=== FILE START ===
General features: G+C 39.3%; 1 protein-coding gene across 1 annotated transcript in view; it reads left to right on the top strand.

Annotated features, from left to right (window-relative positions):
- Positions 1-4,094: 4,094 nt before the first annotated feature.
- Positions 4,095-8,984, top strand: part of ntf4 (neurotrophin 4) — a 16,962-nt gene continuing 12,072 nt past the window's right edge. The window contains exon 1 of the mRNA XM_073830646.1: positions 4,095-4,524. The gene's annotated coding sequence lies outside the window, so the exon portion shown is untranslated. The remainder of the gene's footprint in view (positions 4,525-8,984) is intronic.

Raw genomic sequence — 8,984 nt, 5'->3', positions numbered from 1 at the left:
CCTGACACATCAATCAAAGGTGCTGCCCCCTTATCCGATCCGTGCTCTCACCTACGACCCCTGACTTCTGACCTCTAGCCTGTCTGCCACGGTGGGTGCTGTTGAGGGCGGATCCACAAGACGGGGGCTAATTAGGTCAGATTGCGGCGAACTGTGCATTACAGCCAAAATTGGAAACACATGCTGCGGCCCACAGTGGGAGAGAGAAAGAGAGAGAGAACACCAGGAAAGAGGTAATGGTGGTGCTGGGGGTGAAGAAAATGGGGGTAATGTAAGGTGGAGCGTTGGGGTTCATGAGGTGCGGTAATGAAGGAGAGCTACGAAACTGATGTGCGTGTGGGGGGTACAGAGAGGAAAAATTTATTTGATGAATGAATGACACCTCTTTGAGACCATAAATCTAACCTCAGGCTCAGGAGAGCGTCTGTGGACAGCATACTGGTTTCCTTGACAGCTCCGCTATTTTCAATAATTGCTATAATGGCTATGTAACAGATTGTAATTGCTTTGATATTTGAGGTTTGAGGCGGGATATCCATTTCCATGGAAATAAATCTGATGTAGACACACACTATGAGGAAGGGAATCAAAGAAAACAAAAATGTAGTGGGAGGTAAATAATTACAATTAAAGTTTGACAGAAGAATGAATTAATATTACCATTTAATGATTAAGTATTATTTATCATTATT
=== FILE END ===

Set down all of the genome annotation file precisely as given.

General features: G+C 39.3%; 1 protein-coding gene across 1 annotated transcript in view; it reads left to right on the top strand.

Annotated features, from left to right (window-relative positions):
- Positions 1-4,094: 4,094 nt before the first annotated feature.
- Positions 4,095-8,984, top strand: part of ntf4 (neurotrophin 4) — a 16,962-nt gene continuing 12,072 nt past the window's right edge. The window contains exon 1 of the mRNA XM_073830646.1: positions 4,095-4,524. The gene's annotated coding sequence lies outside the window, so the exon portion shown is untranslated. The remainder of the gene's footprint in view (positions 4,525-8,984) is intronic.

Raw genomic sequence — 8,984 nt, 5'->3', positions numbered from 1 at the left:
CCTGACACATCAATCAAAGGTGCTGCCCCCTTATCCGATCCGTGCTCTCACCTACGACCCCTGACTTCTGACCTCTAGCCTGTCTGCCACGGTGGGTGCTGTTGAGGGCGGATCCACAAGACGGGGGCTAATTAGGTCAGATTGCGGCGAACTGTGCATTACAGCCAAAATTGGAAACACATGCTGCGGCCCACAGTGGGAGAGAGAAAGAGAGAGAGAACACCAGGAAAGAGGTAATGGTGGTGCTGGGGGTGAAGAAAATGGGGGTAATGTAAGGTGGAGCGTTGGGGTTCATGAGGTGCGGTAATGAAGGAGAGCTACGAAACTGATGTGCGTGTGGGGGGTACAGAGAGGAAAAATTTATTTGATGAATGAATGACACCTCTTTGAGACCATAAATCTAACCTCAGGCTCAGGAGAGCGTCTGTGGACAGCATACTGGTTTCCTTGACAGCTCCGCTATTTTCAATAATTGCTATAATGGCTATGTAACAGATTGTAATTGCTTTGATATTTGAGGTTTGAGGCGGGATATCCATTTCCATGGAAATAAATCTGATGTAGACACACACTATGAGGAAGGGAATCAAAGAAAACAAAAATGTAGTGGGAGGTAAATAATTACAATTAAAGTTTGACAGAAGAATGAATTAATATTACCATTTAATGATTAAGTATTATTTATCATTATT